Wake Co. obo Williams v. Wiley, 2022-NCCOA-402.
Facts: Defendant was ordered to pay child support to Plaintiff in an order from Maryland entered in 2007. For enforcement, the order was to be filed in Wake County. At that time, Defendant was over $42,000 in arrears. Plaintiff filed their notice for registration of the Maryland order and later confirmed the registration through a default judgment in 2018. Defendant next filed a motion to set aside the confirmation because she alleged that she was not properly noticed of the hearing. The trial court denied. Defendant also sought to dismiss the confirmation pursuant to a motion filed under Rule 12(b)(2), (4), and (5). These were also denied. Defendant appealed.
Issue: Did the trial court err when it denied Defendant’s motions to dismiss or set aside?
Rationale: Defendant’s primary argument was that she did not receive proper notice of the hearing for registration of the Maryland order because she did not reside at the address where the pleadings were mailed and that her name was misspelled on the pleadings. Under Rule 5 of the North Carolina Rules of Civil Procedure, service of orders, motions, notices can be served on a party by mailing a copy to the party’s last known address. Plaintiff requested Defendant’s last known address and sent the pleadings to that address. Defendant did not contest that she lived at another address and would not tell the trial court where she currently lived. The misspelled name was just a clerical error and did not amount to evidence of service on the wrong person, as it did not leave in doubt the identity of the party intended to be sued and could be corrected in a later stage of the suit. Therefore, she was properly noticed of the registration hearing, and the trial court was affirmed.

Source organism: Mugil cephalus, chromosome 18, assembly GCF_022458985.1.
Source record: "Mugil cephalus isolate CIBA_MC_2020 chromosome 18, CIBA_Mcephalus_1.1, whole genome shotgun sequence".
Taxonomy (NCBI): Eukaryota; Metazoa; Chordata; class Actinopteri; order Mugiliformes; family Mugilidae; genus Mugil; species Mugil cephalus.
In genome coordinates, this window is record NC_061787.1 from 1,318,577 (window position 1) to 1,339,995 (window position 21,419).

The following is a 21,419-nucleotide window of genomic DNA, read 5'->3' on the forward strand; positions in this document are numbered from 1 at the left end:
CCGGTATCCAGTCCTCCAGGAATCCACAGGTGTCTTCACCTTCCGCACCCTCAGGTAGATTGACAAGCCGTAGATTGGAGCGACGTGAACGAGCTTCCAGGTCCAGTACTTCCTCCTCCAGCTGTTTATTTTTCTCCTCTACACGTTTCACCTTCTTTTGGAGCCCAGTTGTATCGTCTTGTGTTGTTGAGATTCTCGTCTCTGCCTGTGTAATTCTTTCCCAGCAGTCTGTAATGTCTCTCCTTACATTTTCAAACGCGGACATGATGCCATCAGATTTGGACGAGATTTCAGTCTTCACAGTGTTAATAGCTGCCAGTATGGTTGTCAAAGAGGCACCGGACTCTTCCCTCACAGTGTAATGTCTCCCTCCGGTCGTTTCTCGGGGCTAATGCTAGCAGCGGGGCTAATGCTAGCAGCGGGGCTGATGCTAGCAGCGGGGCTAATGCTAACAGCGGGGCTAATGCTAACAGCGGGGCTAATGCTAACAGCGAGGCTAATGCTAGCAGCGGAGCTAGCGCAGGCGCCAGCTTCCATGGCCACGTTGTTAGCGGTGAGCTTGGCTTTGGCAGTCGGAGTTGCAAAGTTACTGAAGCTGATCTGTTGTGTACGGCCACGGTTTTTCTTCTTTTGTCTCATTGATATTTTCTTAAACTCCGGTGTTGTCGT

Lessons: Last known address is one such method to obtain service on an individual pursuant to Rule 5 of the North Carolina Rules of Civil Procedure. If the other party’s address is currently unknown, one such method of obtaining a last known address is to send a request to the United States Postal Service, USPS. There is a template of the USPS website. After deposit of the parcel to the last known address to the custody of the USPS, service is complete. Additionally, a minor misspelling of a name will not defeat personal jurisdiction. Note that here, Rule 5 was used to send notice rather than Rule 4, which has separate requirements for proper service. While somewhat unclear from this opinion, does the Court indicate that Notices of Registration of Foreign Order are proper if they are served by Rule 5, rather than Rule 4?